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This is going to be odd... reading such a classic of fantasy like this! Should be interesting...

Also, I should note that, I'm reminded in reading the preface that this is a "corrected" version, and has the Riddle Game (in chapter 5) changed to reflect how things pan out in Lord of the Rings, or some such. (I'm not really sure how it was before honestly, or what changed!) So I'm wondering if anyone else will have a different version when we get there...

"A very comfortable tunnel without smoke..." do many underground tunnels contain smoke? Hum. Anyhow, reading this description always makes me tempted to have an underground house. :p

You know, I'm wondering now where the inspiration for the hobbits came from. If they were just created whole-cloth by Tolkien, unlike the elves and dwarves which came from folklore, or what. (Of course, it's even harder probably to tell nowadays since they in turn have influenced various things, like halflings in D&D...)

So... I'm guessing Tolkien was a believer of Nature over Nurture. :p Okay okay, it's probably not fair to declare what someone believes based on what they might make use of to tell a story. Anyhow...

Given Bilbo's initial reaction to the idea of adventure, one wonders how things would have turned out in his life had Gandalf never strolled by his hobbit-hole... would a desire for adventure eventually have reared its head regardless? If so, would he have heeded it, or just sat around and been miserable as a "respectable" hobbit? Or would such a taste never have come up, and he'd have been completely content in his respectability? Given how he reacts after Gandalf introduces himself, I tend to lean toward a desire for adventure making itself known somehow, sooner or later, but it's interesting to ponder. Well, I think so. *cough* anyhow...

Geez, reading this chapter is making me hungry. Also: rude dwarves! What do they think this is, a cafe? Even if a couple of them do lend a hand. A very brief one.

And just in case everything seemed to be getting serious, we get told about how a battle was won, and golf invented, all at the same time. :p

"A most specially greedy, strong and wicked worm called Smaug"... I wonder if that superlative description might be just a teeeeny bit biased? Not that I'm going to argue it, if Thorin's story is at all accurate.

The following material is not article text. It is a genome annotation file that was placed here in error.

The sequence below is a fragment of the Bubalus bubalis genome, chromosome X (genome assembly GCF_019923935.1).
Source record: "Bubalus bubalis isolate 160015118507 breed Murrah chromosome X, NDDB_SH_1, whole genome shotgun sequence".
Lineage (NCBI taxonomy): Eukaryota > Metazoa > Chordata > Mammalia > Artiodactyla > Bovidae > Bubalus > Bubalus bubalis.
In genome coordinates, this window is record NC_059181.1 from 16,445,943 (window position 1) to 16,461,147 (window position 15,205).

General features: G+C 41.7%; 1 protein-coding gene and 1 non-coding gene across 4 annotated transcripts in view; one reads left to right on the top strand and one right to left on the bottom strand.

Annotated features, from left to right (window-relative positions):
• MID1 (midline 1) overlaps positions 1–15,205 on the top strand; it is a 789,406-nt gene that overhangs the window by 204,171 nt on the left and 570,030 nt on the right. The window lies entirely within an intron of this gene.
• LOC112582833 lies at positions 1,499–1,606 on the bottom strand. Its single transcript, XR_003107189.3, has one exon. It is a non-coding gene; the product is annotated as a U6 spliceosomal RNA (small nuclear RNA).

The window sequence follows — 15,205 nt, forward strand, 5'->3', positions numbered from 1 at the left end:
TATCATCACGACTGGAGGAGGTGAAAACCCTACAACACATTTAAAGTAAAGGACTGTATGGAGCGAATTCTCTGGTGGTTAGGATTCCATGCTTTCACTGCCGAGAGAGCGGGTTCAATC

Dwarves: Still rude! Seriously, I'm starting to wonder if part of the reason I've never liked dwarves as much as other fantasy races in general has been because of this book, now that I think it over!


Remember, Friday we cover Chapters 2 and 3!

Comments

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stormfeather
Sep. 7th, 2012 04:05 pm (UTC)
I think the narrator is someone generally in our (or Tolkien's, specifically) time, who for whatever reason knows of the Old Things and knows the old stories or whatever. At least, that's the impression I remember getting from this plus the trilogy.

And if golf were invented back then by a hobbit, it wouldn't be an anachronism!
khedron
Sep. 9th, 2012 04:22 am (UTC)
And if golf were invented back then by a hobbit, it wouldn't be an anachronism!

Heh!

I've always -- well, for the past 20 some years, at any rate -- had the mental image of the Hobbit starting out as Tolkien telling stories to his kids. There's a lot I'll forgive a modern narrator sitting around a camp fire that I'd question in a novel taking itself seriously.
stormfeather
Sep. 10th, 2012 05:29 pm (UTC)
True, this is why I try not to get TOO nitpicky with things like this, or the Alice books - because they have that sort of hand-wavey vibe.
stormfeather
Sep. 7th, 2012 04:06 pm (UTC)
As for the Dwarves' rudeness, it is obviously down to a difference in cultural expectations. :) Also, as far as the dwarves are concerned, Bilbo's going to be leaving town with them for an extended period, so they're doing him a favor by helping him eat up all the perishable foodstuffs!

If that's the case, remind me never to put myself at the mercy of dwarven culture. :p And I'm quite sure Bilbo's neighbors would be all too happy to help him out by eating perishables, once they realize he's gone for a while!
khedron
Sep. 9th, 2012 05:14 am (UTC)
If that's the case, remind me never to put myself at the mercy of dwarven culture. :p

I think someone said that when we were talking about Dragon Age (#1), too!